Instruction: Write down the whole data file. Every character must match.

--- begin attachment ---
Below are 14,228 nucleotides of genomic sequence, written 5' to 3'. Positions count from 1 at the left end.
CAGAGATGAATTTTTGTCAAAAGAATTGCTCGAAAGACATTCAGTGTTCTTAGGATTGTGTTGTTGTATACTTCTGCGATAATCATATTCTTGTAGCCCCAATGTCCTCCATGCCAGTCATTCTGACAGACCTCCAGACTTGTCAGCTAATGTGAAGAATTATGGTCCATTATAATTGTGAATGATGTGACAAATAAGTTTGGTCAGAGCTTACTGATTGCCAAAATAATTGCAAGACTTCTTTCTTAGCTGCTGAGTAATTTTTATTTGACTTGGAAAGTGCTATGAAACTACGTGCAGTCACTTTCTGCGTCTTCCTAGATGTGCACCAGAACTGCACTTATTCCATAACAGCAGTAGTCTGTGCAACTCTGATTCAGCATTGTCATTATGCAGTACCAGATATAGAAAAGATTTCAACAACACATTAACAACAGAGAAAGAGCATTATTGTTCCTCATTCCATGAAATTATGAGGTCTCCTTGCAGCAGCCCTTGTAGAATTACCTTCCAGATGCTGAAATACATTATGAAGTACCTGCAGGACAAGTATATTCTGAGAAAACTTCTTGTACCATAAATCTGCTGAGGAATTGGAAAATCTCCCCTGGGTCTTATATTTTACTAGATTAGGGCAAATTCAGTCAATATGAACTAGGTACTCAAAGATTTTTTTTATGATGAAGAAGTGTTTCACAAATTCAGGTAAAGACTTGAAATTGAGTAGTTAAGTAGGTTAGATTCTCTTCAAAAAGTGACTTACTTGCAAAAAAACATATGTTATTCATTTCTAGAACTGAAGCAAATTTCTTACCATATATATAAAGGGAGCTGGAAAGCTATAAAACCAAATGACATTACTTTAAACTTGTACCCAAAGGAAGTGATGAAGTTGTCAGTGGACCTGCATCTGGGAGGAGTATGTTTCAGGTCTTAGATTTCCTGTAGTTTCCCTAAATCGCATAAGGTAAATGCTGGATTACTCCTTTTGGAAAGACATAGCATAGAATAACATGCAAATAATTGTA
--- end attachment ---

Below are 14,228 nucleotides of genomic sequence, written 5' to 3'. Positions count from 1 at the left end.
CAGAGATGAATTTTTGTCAAAAGAATTGCTCGAAAGACATTCAGTGTTCTTAGGATTGTGTTGTTGTATACTTCTGCGATAATCATATTCTTGTAGCCCCAATGTCCTCCATGCCAGTCATTCTGACAGACCTCCAGACTTGTCAGCTAATGTGAAGAATTATGGTCCATTATAATTGTGAATGATGTGACAAATAAGTTTGGTCAGAGCTTACTGATTGCCAAAATAATTGCAAGACTTCTTTCTTAGCTGCTGAGTAATTTTTATTTGACTTGGAAAGTGCTATGAAACTACGTGCAGTCACTTTCTGCGTCTTCCTAGATGTGCACCAGAACTGCACTTATTCCATAACAGCAGTAGTCTGTGCAACTCTGATTCAGCATTGTCATTATGCAGTACCAGATATAGAAAAGATTTCAACAACACATTAACAACAGAGAAAGAGCATTATTGTTCCTCATTCCATGAAATTATGAGGTCTCCTTGCAGCAGCCCTTGTAGAATTACCTTCCAGATGCTGAAATACATTATGAAGTACCTGCAGGACAAGTATATTCTGAGAAAACTTCTTGTACCATAAATCTGCTGAGGAATTGGAAAATCTCCCCTGGGTCTTATATTTTACTAGATTAGGGCAAATTCAGTCAATATGAACTAGGTACTCAAAGATTTTTTTTATGATGAAGAAGTGTTTCACAAATTCAGGTAAAGACTTGAAATTGAGTAGTTAAGTAGGTTAGATTCTCTTCAAAAAGTGACTTACTTGCAAAAAAACATATGTTATTCATTTCTAGAACTGAAGCAAATTTCTTACCATATATATAAAGGGAGCTGGAAAGCTATAAAACCAAATGACATTACTTTAAACTTGTACCCAAAGGAAGTGATGAAGTTGTCAGTGGACCTGCATCTGGGAGGAGTATGTTTCAGGTCTTAGATTTCCTGTAGTTTCCCTAAATCGCATAAGGTAAATGCTGGATTACTCCTTTTGGAAAGACATAGCATAGAATAACATGCAAATAATTGTA